Trying to decide where best to open your business? If possible, you might want to choose one of these areas, listed according to their rank in the city: (1) Columbus, GA; (2) Montgomery, AL; (3) Atlanta, GA; (4) Memphis, TN; (5) Washington-Arlington-Alexandria, VA; (6) Fayetteville, NC; (7) Durham, NC; (8) Jackson, MS; (9) Savannah, GA; and (10) Baltimore-Towson, MD.
Women's Success Did you know that the fastest growing segments of entrepreneurs in the U.S. are African American and Hispanic women? During the 10 year period from 1997 to 2007 they both grew more than 100%. And they represent over $14 billion in business revenue. They also start new businesses three to five times faster than white women. Unfortunately though all this does not mean that they have any better access to the capital and social connections required for business success. Women of color can increase their ability to overcome these differences by joining local women’s organizations like associations, trade groups and other collectives. Check to see if there is a women’s chamber of commerce in your area and join it. It can be an important source of support, leads and networking.
Role Models USA Today recently ran an article on Tristan Walker, founder and CEO of Walker & Company Brands. He has made a big impression on Silicon Valley. He did it by getting a great education, working hard, getting more education, and turning a good idea into a good business. His motivation, persistence and hustle are impressive and his story will inspire you. His company produces and sells products aimed at people of color – a market that has foolishly been ignored by others. He has overcome the bias of those who fund new businesses and was able to raise $9.3 million from top Silicon Valley investors. Walker & Company Brands has big plans for new products and is worth looking into. His idea for a product is a great example of the recommendations in Small Business Ideas!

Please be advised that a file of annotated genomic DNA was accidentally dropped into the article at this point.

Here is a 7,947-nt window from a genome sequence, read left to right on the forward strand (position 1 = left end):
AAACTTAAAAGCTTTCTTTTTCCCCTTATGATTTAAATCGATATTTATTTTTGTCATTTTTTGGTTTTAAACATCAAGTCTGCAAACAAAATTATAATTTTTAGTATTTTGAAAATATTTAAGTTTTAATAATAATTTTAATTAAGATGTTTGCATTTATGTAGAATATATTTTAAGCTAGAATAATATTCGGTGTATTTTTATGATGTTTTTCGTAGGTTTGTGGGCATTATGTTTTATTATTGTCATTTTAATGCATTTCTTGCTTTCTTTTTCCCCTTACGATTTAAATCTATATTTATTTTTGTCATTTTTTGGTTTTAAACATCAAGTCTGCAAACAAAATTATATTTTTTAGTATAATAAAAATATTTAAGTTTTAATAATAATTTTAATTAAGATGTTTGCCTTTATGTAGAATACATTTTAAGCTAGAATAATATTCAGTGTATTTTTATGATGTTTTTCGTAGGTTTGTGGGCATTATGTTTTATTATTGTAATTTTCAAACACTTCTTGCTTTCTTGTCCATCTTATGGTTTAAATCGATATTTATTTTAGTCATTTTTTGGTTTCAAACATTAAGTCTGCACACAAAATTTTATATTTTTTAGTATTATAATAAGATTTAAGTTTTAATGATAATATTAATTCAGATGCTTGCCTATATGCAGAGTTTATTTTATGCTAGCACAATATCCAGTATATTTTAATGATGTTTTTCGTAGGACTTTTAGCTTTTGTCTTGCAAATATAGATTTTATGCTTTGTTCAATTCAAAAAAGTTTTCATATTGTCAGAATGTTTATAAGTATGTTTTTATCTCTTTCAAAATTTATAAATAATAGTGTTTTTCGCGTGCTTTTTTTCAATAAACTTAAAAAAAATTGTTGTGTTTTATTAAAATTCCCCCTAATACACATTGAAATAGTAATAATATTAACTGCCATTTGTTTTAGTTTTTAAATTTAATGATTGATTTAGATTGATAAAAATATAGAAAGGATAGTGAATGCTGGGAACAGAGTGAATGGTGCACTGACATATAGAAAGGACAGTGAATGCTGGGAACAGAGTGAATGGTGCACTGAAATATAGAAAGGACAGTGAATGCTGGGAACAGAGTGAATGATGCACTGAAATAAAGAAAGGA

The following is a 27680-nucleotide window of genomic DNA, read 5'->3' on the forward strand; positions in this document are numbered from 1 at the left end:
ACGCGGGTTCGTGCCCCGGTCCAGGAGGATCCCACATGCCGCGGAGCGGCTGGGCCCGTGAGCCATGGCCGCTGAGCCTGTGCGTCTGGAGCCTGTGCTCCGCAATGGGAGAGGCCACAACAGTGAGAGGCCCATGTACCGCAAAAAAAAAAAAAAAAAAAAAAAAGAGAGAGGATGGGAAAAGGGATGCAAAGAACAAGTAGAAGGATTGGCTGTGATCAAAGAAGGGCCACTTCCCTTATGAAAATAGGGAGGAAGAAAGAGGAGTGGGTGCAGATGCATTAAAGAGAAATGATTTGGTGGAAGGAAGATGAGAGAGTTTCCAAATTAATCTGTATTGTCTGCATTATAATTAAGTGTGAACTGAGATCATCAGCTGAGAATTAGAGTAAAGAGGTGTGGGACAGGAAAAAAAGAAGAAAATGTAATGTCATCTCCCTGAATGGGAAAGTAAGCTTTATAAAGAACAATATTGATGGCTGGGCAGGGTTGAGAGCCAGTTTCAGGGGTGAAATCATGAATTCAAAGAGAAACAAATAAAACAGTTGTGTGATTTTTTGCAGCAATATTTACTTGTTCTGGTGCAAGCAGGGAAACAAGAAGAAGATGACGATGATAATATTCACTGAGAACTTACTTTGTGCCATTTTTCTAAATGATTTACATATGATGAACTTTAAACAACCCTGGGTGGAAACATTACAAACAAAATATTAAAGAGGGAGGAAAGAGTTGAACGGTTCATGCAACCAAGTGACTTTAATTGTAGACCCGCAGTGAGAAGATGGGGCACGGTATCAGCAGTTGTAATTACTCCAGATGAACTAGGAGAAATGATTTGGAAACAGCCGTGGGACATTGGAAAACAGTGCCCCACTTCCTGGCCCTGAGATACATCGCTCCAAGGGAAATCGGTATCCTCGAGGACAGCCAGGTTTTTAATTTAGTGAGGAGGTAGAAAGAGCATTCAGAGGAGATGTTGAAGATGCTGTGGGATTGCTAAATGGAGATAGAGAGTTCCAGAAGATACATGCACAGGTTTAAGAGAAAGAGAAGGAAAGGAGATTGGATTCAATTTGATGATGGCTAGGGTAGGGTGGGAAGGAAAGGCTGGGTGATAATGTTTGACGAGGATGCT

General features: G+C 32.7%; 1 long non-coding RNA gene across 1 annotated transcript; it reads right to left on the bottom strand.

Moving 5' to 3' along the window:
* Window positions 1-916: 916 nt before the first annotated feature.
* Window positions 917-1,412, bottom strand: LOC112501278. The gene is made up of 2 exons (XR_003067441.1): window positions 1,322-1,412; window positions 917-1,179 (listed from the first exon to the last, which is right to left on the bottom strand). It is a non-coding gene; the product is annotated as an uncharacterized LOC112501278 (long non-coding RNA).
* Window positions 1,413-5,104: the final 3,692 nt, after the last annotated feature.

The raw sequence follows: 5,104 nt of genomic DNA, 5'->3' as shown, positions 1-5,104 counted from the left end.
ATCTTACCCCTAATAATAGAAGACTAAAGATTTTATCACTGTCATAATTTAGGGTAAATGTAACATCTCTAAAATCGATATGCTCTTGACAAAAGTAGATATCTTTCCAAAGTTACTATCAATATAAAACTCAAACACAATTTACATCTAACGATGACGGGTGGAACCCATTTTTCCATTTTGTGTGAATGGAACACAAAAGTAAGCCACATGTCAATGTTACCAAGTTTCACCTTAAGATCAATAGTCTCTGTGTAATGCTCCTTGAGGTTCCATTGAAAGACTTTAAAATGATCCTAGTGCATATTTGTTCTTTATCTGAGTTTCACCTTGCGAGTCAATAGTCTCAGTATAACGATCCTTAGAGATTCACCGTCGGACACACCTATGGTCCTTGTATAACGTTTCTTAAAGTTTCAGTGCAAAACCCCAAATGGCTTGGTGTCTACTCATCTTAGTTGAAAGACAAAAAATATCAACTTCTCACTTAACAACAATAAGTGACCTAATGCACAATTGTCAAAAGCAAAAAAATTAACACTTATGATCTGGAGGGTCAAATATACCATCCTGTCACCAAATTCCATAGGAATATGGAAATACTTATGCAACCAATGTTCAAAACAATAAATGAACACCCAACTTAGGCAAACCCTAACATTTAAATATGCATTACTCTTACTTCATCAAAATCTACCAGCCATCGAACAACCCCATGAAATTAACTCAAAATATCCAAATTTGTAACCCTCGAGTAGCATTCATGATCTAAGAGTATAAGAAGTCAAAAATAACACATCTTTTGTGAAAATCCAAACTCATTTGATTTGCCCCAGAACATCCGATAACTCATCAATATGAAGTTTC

A new Crowdfunding platform is being created strictly for “projects and ideas that have a positive impact on the minority community.” Blackstartup.com aims to help close what they call the “black entrepreneurial gap” – the fact that blacks start new businesses at a higher rate than others but are behind in terms of keeping a successful business operating. Often lack of capital is a chief cause, so this group is reaching out to provide a place where capital can be raised. They also offer support and other opportunities. It appears that they have not yet launched this crowdfunding platform — check back often and we will alert you when this has happened!
Traditional Funding & Special Programs
The Small Business Administration has always been a wise first stop when looking for support for new or existing small businesses. Now they have partnered with the Black Chamber of Commerce to increase awareness and involvement of black-owned businesses in programs designed to help them get started and thrive. These programs cover topics like getting loans, participating in government contracts, and receiving advice and training from SBA's SCORE consultants. NEWS: In addition, the SBA has made some great advances over the past year. The head of the SBA wants a truly color-blind and gender neutral agency, and she has succeeded in the past year in increasing the amount of loans made to “underserved” entrepreneurs. One of the greatest leaps has been made in loan volume to African Americans, which is up 33%. The SBA really has got your back – discover more tips about using the SBA's services in our article about the Small Business Administration.
The Minority Business Development Agency is also a great resource, with programs and training specially designed to support minority owned businesses.